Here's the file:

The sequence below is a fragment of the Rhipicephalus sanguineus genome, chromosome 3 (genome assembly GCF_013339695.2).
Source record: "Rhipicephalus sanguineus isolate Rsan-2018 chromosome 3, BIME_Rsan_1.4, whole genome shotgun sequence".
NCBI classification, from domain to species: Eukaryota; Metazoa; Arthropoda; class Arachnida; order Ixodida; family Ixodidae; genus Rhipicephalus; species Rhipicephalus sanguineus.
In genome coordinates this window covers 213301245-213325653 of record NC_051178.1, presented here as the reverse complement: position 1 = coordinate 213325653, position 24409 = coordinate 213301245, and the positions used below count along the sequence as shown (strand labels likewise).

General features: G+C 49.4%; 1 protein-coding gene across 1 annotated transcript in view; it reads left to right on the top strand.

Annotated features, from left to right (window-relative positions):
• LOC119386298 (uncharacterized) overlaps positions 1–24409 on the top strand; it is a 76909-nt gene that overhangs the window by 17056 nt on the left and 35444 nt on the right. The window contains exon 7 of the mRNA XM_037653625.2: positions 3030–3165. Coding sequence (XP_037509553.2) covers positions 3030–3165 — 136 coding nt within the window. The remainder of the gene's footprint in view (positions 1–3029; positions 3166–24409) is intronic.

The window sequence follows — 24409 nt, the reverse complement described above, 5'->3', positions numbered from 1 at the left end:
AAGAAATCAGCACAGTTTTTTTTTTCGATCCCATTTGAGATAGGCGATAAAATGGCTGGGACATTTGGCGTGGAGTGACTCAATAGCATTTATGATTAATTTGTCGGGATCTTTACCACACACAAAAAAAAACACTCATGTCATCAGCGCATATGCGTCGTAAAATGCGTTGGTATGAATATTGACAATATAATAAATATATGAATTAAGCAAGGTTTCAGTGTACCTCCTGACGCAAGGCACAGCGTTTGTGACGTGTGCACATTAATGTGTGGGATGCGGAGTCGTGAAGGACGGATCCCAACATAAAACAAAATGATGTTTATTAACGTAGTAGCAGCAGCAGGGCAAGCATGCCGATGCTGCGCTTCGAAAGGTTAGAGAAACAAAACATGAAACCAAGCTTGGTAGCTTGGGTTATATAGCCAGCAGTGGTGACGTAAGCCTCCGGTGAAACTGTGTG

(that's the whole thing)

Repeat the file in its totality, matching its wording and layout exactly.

The sequence below is a fragment of the Rhipicephalus sanguineus genome, chromosome 3 (genome assembly GCF_013339695.2).
Source record: "Rhipicephalus sanguineus isolate Rsan-2018 chromosome 3, BIME_Rsan_1.4, whole genome shotgun sequence".
NCBI classification, from domain to species: Eukaryota; Metazoa; Arthropoda; class Arachnida; order Ixodida; family Ixodidae; genus Rhipicephalus; species Rhipicephalus sanguineus.
In genome coordinates this window covers 213301245-213325653 of record NC_051178.1, presented here as the reverse complement: position 1 = coordinate 213325653, position 24409 = coordinate 213301245, and the positions used below count along the sequence as shown (strand labels likewise).

General features: G+C 49.4%; 1 protein-coding gene across 1 annotated transcript in view; it reads left to right on the top strand.

Annotated features, from left to right (window-relative positions):
• LOC119386298 (uncharacterized) overlaps positions 1–24409 on the top strand; it is a 76909-nt gene that overhangs the window by 17056 nt on the left and 35444 nt on the right. The window contains exon 7 of the mRNA XM_037653625.2: positions 3030–3165. Coding sequence (XP_037509553.2) covers positions 3030–3165 — 136 coding nt within the window. The remainder of the gene's footprint in view (positions 1–3029; positions 3166–24409) is intronic.

The window sequence follows — 24409 nt, the reverse complement described above, 5'->3', positions numbered from 1 at the left end:
AAGAAATCAGCACAGTTTTTTTTTTCGATCCCATTTGAGATAGGCGATAAAATGGCTGGGACATTTGGCGTGGAGTGACTCAATAGCATTTATGATTAATTTGTCGGGATCTTTACCACACACAAAAAAAAACACTCATGTCATCAGCGCATATGCGTCGTAAAATGCGTTGGTATGAATATTGACAATATAATAAATATATGAATTAAGCAAGGTTTCAGTGTACCTCCTGACGCAAGGCACAGCGTTTGTGACGTGTGCACATTAATGTGTGGGATGCGGAGTCGTGAAGGACGGATCCCAACATAAAACAAAATGATGTTTATTAACGTAGTAGCAGCAGCAGGGCAAGCATGCCGATGCTGCGCTTCGAAAGGTTAGAGAAACAAAACATGAAACCAAGCTTGGTAGCTTGGGTTATATAGCCAGCAGTGGTGACGTAAGCCTCCGGTGAAACTGTGTG